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High Frequency data

High frequency intraday data is becoming more accessible in the financial markets and contains valuable information in particular in relation to modeling and forecasting return variance and correlation. This is the current focus of research at Optimal Statistics.

It has been shown that under some assumptions daily variance calculated from intraday observations is an unbiased ex post estimation of actual variance and asymptotically free of measurement error and as such can be treated as if it is actually observed. The assumptions underpinning this statement include a stable instantaneous mean and zero correlation between returns. The reality with markets is that the higher the frequency of the sampling the more problem there is with market microstructure noise and especially bid-ask bounce producing negative correlation between returns. Microstructure noise can seriously bias variance estimation and negate the obvious benefit of having high frequency data. Many researchers have skirted this problem by only using lower frequency data(e.g.. 10min -30min) but Optimal Statistics has developed methods to model the microstructure noise in a robust way and preserve the information in the higher frequency data. Registered users will be notified when the upgrade is available for download.

Most variance models currently in use including the proprietary NL-SWARCH model used in Optimal Investor™ use a derivative of the open, high, low, close prices commonly available as a proxy for the actual variance. The popular ARCH class of models typically use only the close-close returns. It is obvious that these models can be insensitive as changes in the variance are only expressed in the close-close return in a random or near random way.

ARCH(1) model—- Xt=(A0+(A1*Xt-1^2))^0.5 * Zt

Xt=ln(Pt/Pt-1) (The natural log return series)

•A0 and A1 are both positive parameters(variance cannot be negative) that are set to values so as to maximize the fit to the data. The ARCH(1) example only uses one lag but one can go to as many lags as necessary to fit the data.

•Zt is typically a sequence of independent normally distributed random variables with mean zero and variance one.

The common feature of variance models is the idea that today’s variance has an influence on tomorrow’s variance and so on. The auto correlation function (ACF) in fact usually displays significant correlation across very long time periods and has led many researchers to propose long memory models for variance.

Long memory in a time series is best understood by considering that the summed correlation’s across time approach infinity for a long memory series and a finite limit for a short memory series. Analysis of the ACF can be misleading and there is evidence that changes in the unconditional variance of a series can produce ACF functions with the slow power law decay typically produced by long memory in a series but also produced by non-stationarity. The unconditional variance is the proportion of the variance that is not dependent on its previous values and is often assumed to be a constant value. Optimal Statistics has done extensive research on the analysis and identification of regime changes and breaks in the variance series and has developed a proprietary filter already utilised in Optimal Investor™.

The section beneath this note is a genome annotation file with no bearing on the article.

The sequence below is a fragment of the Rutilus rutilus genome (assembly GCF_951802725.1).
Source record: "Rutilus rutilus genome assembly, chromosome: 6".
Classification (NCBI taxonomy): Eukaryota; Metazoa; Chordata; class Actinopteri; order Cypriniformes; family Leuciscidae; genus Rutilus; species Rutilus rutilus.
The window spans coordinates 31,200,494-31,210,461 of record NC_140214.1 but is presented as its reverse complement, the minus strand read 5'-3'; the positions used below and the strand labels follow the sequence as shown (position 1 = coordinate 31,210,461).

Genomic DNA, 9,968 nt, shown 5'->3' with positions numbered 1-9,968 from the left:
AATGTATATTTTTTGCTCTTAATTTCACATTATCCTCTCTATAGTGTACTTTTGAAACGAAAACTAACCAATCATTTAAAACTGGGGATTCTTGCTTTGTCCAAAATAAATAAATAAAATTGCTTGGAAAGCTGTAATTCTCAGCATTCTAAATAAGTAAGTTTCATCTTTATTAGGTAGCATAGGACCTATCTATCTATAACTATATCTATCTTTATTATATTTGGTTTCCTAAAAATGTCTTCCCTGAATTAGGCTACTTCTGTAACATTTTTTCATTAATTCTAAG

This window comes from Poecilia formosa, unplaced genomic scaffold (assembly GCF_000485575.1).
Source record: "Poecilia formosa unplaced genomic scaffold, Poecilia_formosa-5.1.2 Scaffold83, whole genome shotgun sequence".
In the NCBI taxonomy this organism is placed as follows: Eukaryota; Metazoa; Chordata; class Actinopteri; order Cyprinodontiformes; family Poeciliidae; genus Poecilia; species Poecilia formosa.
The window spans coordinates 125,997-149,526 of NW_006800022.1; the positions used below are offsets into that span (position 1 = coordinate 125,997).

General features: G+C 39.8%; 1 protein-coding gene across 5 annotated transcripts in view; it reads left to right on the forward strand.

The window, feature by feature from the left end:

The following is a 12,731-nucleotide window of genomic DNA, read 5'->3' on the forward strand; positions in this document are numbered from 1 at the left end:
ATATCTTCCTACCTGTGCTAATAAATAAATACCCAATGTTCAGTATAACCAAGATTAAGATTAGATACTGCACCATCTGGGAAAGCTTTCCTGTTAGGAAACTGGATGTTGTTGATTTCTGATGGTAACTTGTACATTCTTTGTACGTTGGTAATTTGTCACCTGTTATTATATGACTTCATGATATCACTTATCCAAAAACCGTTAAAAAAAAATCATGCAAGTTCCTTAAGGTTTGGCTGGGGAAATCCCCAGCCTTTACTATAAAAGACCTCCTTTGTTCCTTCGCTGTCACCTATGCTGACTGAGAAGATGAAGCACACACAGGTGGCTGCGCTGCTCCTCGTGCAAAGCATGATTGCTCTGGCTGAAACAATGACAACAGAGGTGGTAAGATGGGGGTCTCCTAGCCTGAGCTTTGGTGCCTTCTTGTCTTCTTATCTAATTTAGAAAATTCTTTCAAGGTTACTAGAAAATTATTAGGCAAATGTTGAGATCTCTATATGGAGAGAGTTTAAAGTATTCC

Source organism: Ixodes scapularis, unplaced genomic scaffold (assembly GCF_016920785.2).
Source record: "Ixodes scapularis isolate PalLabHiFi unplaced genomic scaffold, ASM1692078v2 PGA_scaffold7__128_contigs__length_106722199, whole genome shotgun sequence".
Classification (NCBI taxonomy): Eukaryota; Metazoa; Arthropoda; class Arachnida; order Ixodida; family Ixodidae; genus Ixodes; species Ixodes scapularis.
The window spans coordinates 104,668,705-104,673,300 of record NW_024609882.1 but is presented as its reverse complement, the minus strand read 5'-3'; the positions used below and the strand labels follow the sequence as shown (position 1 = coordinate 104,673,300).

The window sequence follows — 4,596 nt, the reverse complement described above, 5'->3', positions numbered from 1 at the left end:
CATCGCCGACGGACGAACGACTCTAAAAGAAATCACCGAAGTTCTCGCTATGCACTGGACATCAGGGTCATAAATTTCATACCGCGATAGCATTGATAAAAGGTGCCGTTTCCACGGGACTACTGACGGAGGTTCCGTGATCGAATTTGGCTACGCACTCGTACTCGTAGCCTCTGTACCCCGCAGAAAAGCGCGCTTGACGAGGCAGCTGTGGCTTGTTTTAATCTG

The following 250 day auto correlation functions (ACF) are based on almost 6000 absolute daily changes in a typical share price index. The red horizontal line is the 95% confidence level based on the assumption of gaussian white noise. The first two are on prefiltered data and the power law is very clearly a superior fit suggesting a long memory effect. The next two are after the data has been filtered for changes in the unconditional variance. It is now clear(statistically as well as visually) that the exponential fit is superior and the series can be modeled accordingly. Correlations now converge to zero within approximately 50 days and this seems a more reasonable time period. The proprietary NL-SWARCH model used in Optimal Investor™ is parametised on filtered data.



The leptokurdic(fat tailed) nature of the return distribution is well known and is principally the result of changes in the variance. An important and intuitively satisfying test of any variance model is the degree to which it normalizes the return distribution. The following frequency histograms demonstrate one of the most satisfying aspects of using realized variance.

• The first is a frequency distribution of a typical daily share price return history minus the normal distribution inferred from the sample mean and standard deviation. The high peak and fat tails are typical of most return series. The kolmogorof-Smirnov test confirms that there is practicably zero chance that the distribution is normal.


•This is the same share price return series but this time standardized using a standard Arch model. Progress has been made towards normality but the distribution is still not normal.


•This is the same share price return series but this time standardized using a standard Arch model. Progress has been made towards normality but the distribution is still not normal.


•The series is now standardized using a variance series derived from high frequency intraday data. It is clear that this series is now Normal and does in fact pass the standard statistical tests. It should however be remembered that the variance series is constructed from data contained within the daily series.